Patty looks exasperated and turns to me. “No one from John’s team is present on the call. His team handles all the firewall changes. Let me try getting a hold of him.”

I hear the sounds of loud tapping on a keyboard from the speakerphone, and then a voice says, “Umm, can someone try it now?”

There are sounds of multiple people typing on laptop keyboards, as they try to access the order entry systems.

“Hold it!” I say loudly, jumping halfway out of my chair, pointing at the speakerphone. “Who just said that?”

An awkward silence lengthens.

“It’s me, Brent.”

Oh, man.

I force myself to sit down again and take a long, deep breath. “Brent, thanks for the initiative, but, in a Sev 1 incident, we need to announce and discuss any actions before taking them. The last thing we want to do is to make things worse and complicate establishing root cause—”

Before I can finish, someone at the other end of the table interrupts from behind his laptop, “Hey, the systems are back up again. Good work, Brent.”

Oh, come on.

I press my lips together in frustration.

Apparently, even undisciplined mobs can get lucky, too.

“Patty, wrap this up,” I say. “I need to see you and Wes in your office immediately.” I stand up and leave.

I remain standing in Patty’s office until I have both of their attention. “Let me make myself clear. For Sev 1 incidents, we cannot fly by the seat of our pants. Patty, from now on, as the person leading a Sev 1 incident call, I need you to start the call presenting a timeline of all relevant events, especially changes.

“I’m holding you responsible for having that information close-at-hand, which should be easy since you also control the change process. That information comes from you, not all the yahoos on the conference call. Is that clear?”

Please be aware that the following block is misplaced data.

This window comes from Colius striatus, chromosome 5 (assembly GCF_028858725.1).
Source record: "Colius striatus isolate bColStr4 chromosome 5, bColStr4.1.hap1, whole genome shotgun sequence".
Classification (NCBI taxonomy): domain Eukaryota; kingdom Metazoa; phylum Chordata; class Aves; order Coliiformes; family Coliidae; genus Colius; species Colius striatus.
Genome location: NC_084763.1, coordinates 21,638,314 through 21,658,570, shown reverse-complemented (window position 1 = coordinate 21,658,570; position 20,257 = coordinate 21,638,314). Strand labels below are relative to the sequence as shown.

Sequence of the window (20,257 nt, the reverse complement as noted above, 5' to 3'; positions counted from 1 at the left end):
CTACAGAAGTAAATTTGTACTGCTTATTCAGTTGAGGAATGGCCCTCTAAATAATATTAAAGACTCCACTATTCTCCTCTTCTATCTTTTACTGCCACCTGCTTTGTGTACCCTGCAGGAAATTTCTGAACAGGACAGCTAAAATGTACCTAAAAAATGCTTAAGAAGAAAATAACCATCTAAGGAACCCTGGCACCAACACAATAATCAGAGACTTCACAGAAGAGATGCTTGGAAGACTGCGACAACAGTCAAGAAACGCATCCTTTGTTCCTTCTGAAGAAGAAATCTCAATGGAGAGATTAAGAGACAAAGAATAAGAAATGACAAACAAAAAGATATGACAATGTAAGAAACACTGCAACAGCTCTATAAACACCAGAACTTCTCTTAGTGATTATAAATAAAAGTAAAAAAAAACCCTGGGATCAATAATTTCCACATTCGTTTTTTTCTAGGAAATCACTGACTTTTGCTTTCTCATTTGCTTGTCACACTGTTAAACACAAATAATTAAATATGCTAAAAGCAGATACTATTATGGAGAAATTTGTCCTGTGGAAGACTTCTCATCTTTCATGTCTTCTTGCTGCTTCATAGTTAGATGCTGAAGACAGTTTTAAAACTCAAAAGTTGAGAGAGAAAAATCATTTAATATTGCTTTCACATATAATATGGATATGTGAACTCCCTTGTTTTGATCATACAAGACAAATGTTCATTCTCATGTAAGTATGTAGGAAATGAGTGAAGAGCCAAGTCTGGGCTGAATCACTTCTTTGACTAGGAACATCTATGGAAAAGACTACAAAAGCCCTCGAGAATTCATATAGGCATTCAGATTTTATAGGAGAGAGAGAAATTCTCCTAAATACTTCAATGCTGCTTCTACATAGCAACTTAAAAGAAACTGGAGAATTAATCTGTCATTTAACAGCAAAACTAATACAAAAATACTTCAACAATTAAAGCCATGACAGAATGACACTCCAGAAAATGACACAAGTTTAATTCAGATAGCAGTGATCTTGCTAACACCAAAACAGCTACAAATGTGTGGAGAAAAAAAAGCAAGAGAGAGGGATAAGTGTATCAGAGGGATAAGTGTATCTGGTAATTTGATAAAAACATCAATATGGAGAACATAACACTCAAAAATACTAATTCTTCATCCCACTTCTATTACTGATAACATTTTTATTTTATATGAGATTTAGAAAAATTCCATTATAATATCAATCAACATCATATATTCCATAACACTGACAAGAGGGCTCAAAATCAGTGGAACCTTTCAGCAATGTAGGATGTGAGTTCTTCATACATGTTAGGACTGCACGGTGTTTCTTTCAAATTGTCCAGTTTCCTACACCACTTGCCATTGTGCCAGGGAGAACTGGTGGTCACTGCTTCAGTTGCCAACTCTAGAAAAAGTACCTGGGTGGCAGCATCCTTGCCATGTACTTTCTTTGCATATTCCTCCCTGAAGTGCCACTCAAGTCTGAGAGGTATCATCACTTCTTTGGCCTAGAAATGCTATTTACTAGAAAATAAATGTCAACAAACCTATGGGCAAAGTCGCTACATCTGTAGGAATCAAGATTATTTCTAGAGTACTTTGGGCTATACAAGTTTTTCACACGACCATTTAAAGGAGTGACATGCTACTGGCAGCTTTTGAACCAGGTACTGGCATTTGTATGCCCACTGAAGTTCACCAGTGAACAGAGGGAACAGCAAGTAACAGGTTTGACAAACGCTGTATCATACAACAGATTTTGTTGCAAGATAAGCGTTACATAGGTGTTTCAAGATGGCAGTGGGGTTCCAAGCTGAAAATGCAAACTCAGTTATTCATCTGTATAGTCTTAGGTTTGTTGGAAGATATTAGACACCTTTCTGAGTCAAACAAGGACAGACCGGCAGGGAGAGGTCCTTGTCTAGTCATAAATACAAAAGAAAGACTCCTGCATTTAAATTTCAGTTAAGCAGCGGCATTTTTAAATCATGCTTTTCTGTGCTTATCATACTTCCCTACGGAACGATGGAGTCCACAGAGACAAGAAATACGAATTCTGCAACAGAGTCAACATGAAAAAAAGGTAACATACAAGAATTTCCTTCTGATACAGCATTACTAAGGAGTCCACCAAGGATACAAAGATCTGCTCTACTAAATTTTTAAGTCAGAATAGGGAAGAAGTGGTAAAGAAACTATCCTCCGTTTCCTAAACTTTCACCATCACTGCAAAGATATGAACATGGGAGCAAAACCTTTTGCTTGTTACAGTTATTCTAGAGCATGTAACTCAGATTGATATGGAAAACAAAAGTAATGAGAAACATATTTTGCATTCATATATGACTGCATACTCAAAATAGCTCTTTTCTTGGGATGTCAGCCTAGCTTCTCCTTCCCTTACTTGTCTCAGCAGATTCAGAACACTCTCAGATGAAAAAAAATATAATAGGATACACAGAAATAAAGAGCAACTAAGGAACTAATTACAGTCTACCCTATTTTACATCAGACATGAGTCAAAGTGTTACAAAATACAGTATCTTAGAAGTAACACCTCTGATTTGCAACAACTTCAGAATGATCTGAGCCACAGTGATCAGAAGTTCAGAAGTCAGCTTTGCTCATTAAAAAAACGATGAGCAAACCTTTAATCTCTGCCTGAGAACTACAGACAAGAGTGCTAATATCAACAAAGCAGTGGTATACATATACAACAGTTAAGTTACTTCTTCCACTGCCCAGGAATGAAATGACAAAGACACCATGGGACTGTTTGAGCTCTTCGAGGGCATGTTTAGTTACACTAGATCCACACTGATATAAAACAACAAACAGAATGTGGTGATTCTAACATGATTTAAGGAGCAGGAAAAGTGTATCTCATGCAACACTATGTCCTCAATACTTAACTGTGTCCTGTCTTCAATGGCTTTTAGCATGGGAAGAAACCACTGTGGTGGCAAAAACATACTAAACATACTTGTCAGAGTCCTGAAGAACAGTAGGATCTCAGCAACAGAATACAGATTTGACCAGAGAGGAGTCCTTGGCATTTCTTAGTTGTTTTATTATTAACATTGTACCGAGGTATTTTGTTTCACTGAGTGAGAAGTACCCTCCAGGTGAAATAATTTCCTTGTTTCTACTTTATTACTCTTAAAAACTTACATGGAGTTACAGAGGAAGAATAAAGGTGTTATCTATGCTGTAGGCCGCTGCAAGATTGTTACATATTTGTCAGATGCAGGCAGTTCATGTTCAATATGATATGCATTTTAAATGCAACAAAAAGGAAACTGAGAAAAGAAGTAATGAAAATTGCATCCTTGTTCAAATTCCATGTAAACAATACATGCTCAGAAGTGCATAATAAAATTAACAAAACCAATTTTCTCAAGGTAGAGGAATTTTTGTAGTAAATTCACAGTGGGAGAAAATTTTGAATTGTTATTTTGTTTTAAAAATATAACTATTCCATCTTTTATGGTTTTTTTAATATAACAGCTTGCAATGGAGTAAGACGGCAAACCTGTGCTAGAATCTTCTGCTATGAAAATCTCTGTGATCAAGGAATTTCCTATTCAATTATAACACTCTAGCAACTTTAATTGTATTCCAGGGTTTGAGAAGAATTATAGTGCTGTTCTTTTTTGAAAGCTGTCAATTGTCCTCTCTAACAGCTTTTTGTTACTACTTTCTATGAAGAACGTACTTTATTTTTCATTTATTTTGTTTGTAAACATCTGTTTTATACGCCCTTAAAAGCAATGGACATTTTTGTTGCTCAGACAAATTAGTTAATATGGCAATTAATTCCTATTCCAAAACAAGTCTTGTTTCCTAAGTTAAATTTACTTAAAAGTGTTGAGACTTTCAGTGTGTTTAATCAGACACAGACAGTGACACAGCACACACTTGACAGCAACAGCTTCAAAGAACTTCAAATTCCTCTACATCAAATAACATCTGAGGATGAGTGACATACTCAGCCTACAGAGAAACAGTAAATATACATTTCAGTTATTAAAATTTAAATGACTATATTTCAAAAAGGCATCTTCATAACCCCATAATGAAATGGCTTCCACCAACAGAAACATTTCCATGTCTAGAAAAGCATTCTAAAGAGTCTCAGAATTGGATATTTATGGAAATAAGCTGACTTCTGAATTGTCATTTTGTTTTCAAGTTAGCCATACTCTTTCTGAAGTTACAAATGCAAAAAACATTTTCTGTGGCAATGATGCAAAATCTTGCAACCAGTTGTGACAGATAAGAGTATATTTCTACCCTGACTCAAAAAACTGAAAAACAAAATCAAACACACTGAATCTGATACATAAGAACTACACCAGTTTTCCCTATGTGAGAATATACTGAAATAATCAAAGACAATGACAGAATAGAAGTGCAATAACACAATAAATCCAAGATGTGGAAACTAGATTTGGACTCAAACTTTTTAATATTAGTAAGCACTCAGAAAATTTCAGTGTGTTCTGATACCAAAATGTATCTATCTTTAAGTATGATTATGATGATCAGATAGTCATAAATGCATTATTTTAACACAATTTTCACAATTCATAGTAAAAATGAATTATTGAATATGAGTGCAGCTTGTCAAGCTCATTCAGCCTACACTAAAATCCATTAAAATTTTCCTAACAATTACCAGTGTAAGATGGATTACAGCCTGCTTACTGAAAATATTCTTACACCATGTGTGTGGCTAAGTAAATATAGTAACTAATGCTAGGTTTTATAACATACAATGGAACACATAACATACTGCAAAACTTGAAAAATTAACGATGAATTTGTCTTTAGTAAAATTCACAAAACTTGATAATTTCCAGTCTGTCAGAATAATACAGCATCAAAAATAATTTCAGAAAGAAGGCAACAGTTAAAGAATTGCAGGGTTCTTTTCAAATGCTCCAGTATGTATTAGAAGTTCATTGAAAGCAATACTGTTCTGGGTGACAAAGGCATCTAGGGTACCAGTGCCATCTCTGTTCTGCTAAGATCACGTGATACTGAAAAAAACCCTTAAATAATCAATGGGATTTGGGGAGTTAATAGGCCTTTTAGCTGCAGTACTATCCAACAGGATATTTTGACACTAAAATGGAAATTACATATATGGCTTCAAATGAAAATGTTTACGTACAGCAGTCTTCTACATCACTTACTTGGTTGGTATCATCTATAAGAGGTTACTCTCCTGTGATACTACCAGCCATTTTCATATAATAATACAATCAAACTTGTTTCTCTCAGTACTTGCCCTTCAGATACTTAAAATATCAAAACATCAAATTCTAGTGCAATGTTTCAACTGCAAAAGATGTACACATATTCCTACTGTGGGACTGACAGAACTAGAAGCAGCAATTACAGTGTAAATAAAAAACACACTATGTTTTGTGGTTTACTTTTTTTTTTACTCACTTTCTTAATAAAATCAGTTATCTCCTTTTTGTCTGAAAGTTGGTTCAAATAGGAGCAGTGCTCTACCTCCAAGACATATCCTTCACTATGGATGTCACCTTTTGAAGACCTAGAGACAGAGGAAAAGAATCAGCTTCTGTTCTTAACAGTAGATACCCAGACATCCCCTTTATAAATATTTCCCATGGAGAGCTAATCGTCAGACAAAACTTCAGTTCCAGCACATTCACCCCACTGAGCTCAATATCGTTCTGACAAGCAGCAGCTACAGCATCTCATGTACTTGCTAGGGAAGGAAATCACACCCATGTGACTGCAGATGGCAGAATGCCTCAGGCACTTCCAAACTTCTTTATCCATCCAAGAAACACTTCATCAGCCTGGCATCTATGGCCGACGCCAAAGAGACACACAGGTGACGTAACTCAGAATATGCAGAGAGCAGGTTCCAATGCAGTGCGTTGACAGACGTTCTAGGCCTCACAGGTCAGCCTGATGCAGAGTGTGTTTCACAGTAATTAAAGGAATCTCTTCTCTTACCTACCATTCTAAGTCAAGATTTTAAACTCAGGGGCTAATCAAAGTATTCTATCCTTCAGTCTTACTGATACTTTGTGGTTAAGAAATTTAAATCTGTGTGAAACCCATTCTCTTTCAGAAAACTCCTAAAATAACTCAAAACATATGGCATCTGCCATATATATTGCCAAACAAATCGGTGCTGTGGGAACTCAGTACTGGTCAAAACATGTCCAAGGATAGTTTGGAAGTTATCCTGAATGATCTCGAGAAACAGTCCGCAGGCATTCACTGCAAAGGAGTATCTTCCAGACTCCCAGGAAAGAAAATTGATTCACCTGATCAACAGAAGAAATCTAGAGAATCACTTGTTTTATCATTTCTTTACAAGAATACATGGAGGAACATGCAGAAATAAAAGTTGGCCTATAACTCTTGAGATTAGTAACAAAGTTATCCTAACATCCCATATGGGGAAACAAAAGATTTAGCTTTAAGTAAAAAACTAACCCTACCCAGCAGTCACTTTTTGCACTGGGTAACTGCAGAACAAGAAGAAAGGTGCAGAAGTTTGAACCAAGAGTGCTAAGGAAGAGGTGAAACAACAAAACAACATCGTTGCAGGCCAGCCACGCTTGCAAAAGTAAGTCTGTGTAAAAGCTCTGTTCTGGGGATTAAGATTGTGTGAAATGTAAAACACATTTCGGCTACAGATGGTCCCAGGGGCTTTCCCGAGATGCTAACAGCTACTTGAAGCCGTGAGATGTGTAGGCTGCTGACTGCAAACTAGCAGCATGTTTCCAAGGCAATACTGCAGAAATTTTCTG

Patty looks back at me, obviously frustrated. I resist the urge to soften my words. I know she’s been working hard, and I’ve been piling even more onto her lately.

“Yeah, totally clear,” she says wearily. “I’ll work on documenting that process and will institute it as quickly as I can.”

“Not good enough,” I say. “I want you to host practice incident calls and fire drills every two weeks. We need to get everyone used to solving problems in a methodical way and to have the timeline available before we go into that meeting. If we can’t do this during a prearranged drill, how can we expect people to do it during an emergency?”

Seeing the discouraged expression on her face, I put my hand on her shoulder. “Look, I appreciate all the work you’re doing lately. It’s important work, and I don’t know what we’ d do without you.”

Next, I turn to Wes. “Impress upon Brent immediately that during emergencies, everyone must discuss changes they’re thinking about, let alone the ones they actually implement. I can’t prove it, but I’m guessing Brent caused the outage, and when he realized it, he undid the change.”

Wes is about to respond, but I cut him off.

“Put a stop to this,” I say forcefully, pointing at him. “No more unauthorized changes, and no more undisclosed changes during outages. Can you get your people under control or not?”

Wes looks surprised and studies my face for a moment. “Yeah, I’m on it, boss.”

Wes and I spend nearly every waking hour late Tuesday and early Wednesday in the Phoenix war room. The deployment is only three days away. As each day goes by, the worse it looks.

It’s a relief to head back to the Change Coordination Room.